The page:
Mid-Ohio Valley Regional Airport manager talks developments

Photo by Brett Dunlap Glen Kelly, the new manager of the Mid-Ohio Valley Regional Airport, updated the Wood County Commission Thursday on developments at the airport.

PARKERSBURG — Airports can play an important part in the economic development of an area, the local airport manager told county commissioners.

Glen Kelly, the new manager of the Mid-Ohio Valley Regional Airport, appeared before the Wood County Commission Thursday to give an update on what is happening at the local airport.

“I know there are a lot of people who love this airport and that is a great thing,” Kelly said.

Kelly said he recently received word from the Transportation Security Administration, with help from U.S. Sen. Shelley Moore Capito, that funding was secured to continue to pay for a law enforcement officer from the Wood County Sheriff’s Department to provide security at the airport.

“They contribute over $27,000 of $37,000 and thankfully the county commission contributes the rest to ensure we have the law enforcement officer there,” he said. “This has been one of the true security wins since 9/11.”

“If (the TSA) had removed that officer, it makes that area less secure,” Kelly said. “We felt this was really important.”

TSA doesn’t have arrest abilities as those rely on local officers, he said.

Wood County Sheriff Steve Stephens said he would not be able to provide that security without the financial support.

Kelly told the commission about how he sees the airport as being a part of the economic development of the area.

Years ago, Kelly said, he talked to U.S. Sen. Robert Byrd, D-W.Va., about a road being built in the state. Kelly said he thought it was a little much for what the state needed.

“(Byrd) took me to school and said to me ‘Without infrastructure, there is no economic development,'” he said. “I do believe that airports are a key piece of that infrastructure and any business is looking for when they come to an area.”

Kelly said they want to create a tax increment financing (TIF) district at and around the airport as well establish a foreign trade zone.

“(Of the foreign trade zone) many states and regions have really benefited from,” he said. South Carolina has received major manufacturing operations as a result which have generated a lot of jobs, he said.

“I think there is a real ability to really help economic growth,” Kelly added.

Commission President Blair Couch said he believes Kelly will be focused on economic development with his work for the airport. It is not just people passing through to go to a local business, but for the area to become a hub for different businesses, he said.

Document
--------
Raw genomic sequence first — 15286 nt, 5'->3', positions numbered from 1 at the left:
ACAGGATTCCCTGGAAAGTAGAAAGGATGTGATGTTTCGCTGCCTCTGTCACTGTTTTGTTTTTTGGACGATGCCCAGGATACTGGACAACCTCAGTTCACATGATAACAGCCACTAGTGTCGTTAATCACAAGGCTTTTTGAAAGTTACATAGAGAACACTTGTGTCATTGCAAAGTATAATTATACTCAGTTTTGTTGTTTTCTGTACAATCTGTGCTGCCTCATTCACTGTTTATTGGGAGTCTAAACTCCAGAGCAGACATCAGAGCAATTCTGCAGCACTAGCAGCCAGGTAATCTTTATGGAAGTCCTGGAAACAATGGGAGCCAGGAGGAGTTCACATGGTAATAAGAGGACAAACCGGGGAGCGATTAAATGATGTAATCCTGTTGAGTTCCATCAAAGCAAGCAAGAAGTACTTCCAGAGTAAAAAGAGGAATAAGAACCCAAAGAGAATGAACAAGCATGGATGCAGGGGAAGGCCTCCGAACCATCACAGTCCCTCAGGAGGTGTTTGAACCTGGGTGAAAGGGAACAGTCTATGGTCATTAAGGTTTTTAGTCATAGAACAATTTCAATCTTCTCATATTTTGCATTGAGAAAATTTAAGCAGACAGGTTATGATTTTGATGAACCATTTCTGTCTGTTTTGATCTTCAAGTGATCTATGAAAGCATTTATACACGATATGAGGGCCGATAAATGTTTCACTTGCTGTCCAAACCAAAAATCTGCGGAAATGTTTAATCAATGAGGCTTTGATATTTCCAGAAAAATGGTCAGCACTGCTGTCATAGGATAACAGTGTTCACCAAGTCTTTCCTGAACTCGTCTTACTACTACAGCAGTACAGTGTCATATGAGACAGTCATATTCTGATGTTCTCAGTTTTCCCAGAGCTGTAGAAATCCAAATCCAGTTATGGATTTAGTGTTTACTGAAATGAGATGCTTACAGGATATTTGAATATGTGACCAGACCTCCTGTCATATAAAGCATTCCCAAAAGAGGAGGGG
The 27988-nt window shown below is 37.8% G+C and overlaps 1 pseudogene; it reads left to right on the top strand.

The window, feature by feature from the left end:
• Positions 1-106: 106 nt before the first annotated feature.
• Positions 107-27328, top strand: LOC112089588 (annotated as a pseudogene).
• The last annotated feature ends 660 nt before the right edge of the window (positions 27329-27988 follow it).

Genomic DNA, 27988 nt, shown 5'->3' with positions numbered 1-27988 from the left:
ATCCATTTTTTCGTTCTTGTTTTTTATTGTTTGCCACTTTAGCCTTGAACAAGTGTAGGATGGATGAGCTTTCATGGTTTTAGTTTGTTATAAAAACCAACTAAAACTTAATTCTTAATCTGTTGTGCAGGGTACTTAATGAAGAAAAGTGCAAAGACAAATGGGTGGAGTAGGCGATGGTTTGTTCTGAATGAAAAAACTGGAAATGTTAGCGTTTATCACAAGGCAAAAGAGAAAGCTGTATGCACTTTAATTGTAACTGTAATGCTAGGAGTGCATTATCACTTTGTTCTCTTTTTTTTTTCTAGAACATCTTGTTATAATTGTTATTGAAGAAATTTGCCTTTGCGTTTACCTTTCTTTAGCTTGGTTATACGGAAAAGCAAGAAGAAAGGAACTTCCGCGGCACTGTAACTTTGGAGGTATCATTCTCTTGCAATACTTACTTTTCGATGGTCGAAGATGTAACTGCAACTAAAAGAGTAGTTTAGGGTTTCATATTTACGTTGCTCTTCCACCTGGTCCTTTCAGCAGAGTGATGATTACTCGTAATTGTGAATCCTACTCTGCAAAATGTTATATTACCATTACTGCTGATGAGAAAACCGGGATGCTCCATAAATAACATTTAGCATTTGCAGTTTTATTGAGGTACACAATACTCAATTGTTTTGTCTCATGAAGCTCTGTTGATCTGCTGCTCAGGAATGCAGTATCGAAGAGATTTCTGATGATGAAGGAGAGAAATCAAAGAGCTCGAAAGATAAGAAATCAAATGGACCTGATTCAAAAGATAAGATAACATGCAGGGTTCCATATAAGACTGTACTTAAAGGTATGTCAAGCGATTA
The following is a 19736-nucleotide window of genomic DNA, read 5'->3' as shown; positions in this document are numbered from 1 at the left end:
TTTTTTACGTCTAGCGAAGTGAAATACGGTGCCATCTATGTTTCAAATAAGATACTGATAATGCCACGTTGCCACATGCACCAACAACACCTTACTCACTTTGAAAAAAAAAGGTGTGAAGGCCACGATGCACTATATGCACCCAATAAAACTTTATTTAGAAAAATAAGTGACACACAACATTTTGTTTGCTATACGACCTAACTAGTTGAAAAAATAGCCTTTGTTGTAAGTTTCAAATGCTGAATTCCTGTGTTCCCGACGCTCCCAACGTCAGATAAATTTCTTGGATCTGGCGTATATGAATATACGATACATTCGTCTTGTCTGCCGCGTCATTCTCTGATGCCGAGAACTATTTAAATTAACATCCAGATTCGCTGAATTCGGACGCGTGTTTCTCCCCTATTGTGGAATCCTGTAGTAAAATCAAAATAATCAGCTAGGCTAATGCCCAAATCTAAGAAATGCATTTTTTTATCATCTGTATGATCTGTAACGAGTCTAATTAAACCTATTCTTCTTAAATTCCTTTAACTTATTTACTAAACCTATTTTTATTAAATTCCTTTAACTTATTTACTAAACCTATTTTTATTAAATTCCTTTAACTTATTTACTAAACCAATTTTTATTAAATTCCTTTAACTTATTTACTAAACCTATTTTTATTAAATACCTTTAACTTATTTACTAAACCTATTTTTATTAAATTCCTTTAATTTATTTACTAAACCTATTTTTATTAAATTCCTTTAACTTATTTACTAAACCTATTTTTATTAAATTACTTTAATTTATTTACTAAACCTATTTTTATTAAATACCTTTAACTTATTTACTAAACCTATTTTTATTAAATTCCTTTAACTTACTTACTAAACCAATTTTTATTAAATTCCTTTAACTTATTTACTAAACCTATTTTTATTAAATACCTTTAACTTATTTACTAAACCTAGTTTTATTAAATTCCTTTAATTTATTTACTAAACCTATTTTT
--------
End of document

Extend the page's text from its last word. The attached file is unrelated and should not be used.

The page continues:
“It is a great effort to tackle,” Couch said.

Kelly said he sees the opportunity of economic development through the airport.

“The thing for me coming back to West Virginia is to help develop jobs so people want to stay here and raise their families here can do that,” he said.

Helen Westbrook is back at the airport restaurant which is part of an effort to get people to come back to the airport restaurant on a regular basis.

Commissioner Robert Tebay asked if more air freight business would be a possibility for the airport.

With FedEx operations nearby, Kelly hoped they would expand and really utilize the airport, especially if a trade zone can be established.

Kelly said he wants to create facilities where they can bed down planes from the commercial airline to be able to improve air service.

Via Air is at a 96 percent completion rate this month, he said of 401 enplanements outbound and 763 in and out of the airport. Kelly wants to get up to 800 a month which qualifies the airport for additional funding.

Larger hangar facilities can bring in bigger business jets, he said.

Executives from Sheetz and DuPont have been flying into the area to check on new developments, said Kelly.

Fuel sales are up over last year due to an upswing in the economy, he said.

“We are the third busiest airport in West Virginia (behind Morgantown and Charleston),” Kelly said.

In other business, Stephens said he would like to see someone address corrections officers pay. Stephens appeared before the commission Thursday to discuss what he sees as a growing problem.

Corrections officers in Wood County make around $25,000 a year to work 24-hour shifts, holidays, weekends, he said.

Stephens said he recently lost people to take higher paying jobs across the river in Ohio where they could make $7 more an hour. Officers there start at just under $40,000 a year, he said.

“That is about $5,000 more than a deputy sheriff who starts for me,” he said.

Couch said talk around the state is many want the Regional Jail System and the State Department of Corrections to be combined into one entity where funding could be restructured to better take care of needs.

“That would free up a lot of money for us to be able to take care of corrections officers and address the pay concerns,” he said.

Such action would have to come through the West Virginia Legislature, commissioners said.


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